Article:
Today, the Obama administration issued a new proposed rule regarding the contraceptive mandate under the Affordable Care Act. Many reproductive rights organizations are calling it a victory. Some advocates, not so much.
So what just happened?
1. The new proposed rule spurned lobbying led by the U.S. Conference of Catholic Bishops that would have made businesses eligible to opt-out of the contraceptive mandate.
All along these men have been arguing that the owner of a Taco Bell, a craft store chain or any business should be able to dictate the terms of what private insurance companies will provide to beneficiaries. That didn’t happen today. No ifs, ands or buts. The Obama administration did not cave. This is probably why some reproductive rights organizations are calling the new proposed rule a victory.
2. The new proposed rule did slightly expand the religious exemption, at a minimum creating a new gray area that could cause some women to lose contraceptive coverage.
Prior to today, religious institutions (houses of worship) were exempt and religiously affiliated non-profits were not. In broad brush strokes this wording has not changed, but the details create cause for concern. Breaking this down:
Previous rule: Houses of worship are exempt. Private health insurance plans do not need to cover contraception, period.
New rule: No change.
Previous rule: Religiously affiliated institutions with a primarily secular purpose and population (including, for example, Catholic hospitals, religiously affiliated colleges) will offer a private health insurance plan that covers contraception, but the cost of contraception will be paid for only by the private health insurance company with no funds contributed by the objecting religiously affiliated institutions.
New rule: Religiously affiliated institutions may attempt to claim they are religious institutions just like houses of worship.
If the claim is accepted, private health insurance plans do not need to cover contraception, period.
If no claim is made, or if the claim is rejected, religiously affiliated institutions will offer a private health insurance plan that covers contraception, but the cost of contraception will be paid for only by the private health insurance company with no funds contributed by the objecting religiously affiliated institutions. So in essence it mimics the old rule, except with one new change: The college student or hospital employee or professor or beneficiary will receive a piece of paper informing them that the institution does not cover contraception, but their private health insurance company will.
3. Here are some additional points to consider about even a slight expansion of the exemption.
The U.S. Conference of Catholic Bishops and the greater “hey, you slut” anti-birth control community has proven itself to be extremely determined to continue the pre-Affordable Care Act practice of insurance companies discriminating against women by charging higher rates for contraception. It is reasonable to assume they will do everything they can to ensure as many colleges, hospitals and non-profits as possible are suddenly classified as churches or other houses of worship. It’s unclear in practice how they will do this, but one invitation ripe for strengthening their inevitable arguments could be discriminating in admissions or hiring against those who don’t share the religious beliefs of the university-wannabe-church, so that a larger percentage of the population is “religious.” Think about that for that for a second. And think about the federal dollars those schools and hospitals gleefully accept.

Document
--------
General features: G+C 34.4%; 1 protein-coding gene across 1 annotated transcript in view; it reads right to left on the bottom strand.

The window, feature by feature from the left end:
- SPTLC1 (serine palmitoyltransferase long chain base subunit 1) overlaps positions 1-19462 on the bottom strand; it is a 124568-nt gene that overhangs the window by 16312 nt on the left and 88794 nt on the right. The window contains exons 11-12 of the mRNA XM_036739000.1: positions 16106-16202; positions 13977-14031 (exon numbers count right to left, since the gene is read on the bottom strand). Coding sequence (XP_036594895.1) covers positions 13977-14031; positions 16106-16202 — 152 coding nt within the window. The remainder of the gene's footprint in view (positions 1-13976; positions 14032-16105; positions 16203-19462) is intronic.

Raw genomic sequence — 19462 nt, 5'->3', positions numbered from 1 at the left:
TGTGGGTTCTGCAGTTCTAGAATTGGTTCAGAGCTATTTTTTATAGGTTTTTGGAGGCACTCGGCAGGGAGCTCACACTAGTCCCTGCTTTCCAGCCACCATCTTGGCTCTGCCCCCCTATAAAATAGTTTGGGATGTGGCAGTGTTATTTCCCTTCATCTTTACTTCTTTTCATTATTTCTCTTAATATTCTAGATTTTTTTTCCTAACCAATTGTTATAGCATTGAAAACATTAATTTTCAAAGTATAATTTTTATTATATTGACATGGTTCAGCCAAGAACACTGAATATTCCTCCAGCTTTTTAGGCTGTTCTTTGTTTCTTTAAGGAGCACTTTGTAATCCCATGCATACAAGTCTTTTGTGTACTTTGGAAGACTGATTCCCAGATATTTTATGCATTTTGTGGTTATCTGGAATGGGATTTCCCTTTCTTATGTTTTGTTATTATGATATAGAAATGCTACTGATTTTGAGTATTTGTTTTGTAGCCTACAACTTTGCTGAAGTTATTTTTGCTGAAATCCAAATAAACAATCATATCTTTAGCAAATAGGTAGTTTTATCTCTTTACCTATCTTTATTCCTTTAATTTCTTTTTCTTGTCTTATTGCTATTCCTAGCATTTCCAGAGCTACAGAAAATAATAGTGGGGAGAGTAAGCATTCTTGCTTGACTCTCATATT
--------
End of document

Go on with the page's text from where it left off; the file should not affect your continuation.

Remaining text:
Most of this fight has centered around religiously affiliated hospitals and institutions. They are estimated to affect the private health insurance coverage of up to three million women. So while the likelihood that the “Mommy Wow! Your Hospital Is A Church Now” claims won’t fly in many cases is strong, the potential universe of those who could be affected in a worst-case scenario is huge.
The note to students and employees who keep their contraceptive coverage is weird. It’s weird and stigmatizing. It says to the 18 year-old women and men entering college, there’s something wrong with birth control and there’s something wrong with sexuality. We don’t do this to any other form of basic preventive care. We shouldn’t here, either.
Philosophically, it makes no sense to negotiate with the U.S. Conference of Catholic Bishops on the topic of contraception. Practically speaking, they discriminate against women so much they aren’t even allowed to take leadership. Further, 98 percent of Catholic women use contraceptives at some point – hewing to the 99 percent of the overall population. Morally speaking, they have decades of of rape and pedophilia crimes and cover-ups under their supposedly celibate robes. They have no standing to dictate public health and human rights on matters of sexuality.
Bottom line: The new proposed rule could have been worse, and thank goodness it isn’t. But we had made progress. As a country we need to keep moving forward and not backward. Eleven years ago I was a broke Georgetown University student with school-sponsored health insurance coverage, paying $110 out-of-pocket when I went to pick up my birth control prescription. Birth control is basic medical care — that $110 copay was discrimination against me as a woman. This wasn’t a theoretical conversation with Rush Limbaugh on one side and Planned Parenthood on the other. I wasn’t a slut. I just needed prescription contraception. It was me and my life. And today, with this new gray area and the inevitable Supreme Court case about the entire contraceptive mandate, it could once again be tons of other women and their lives.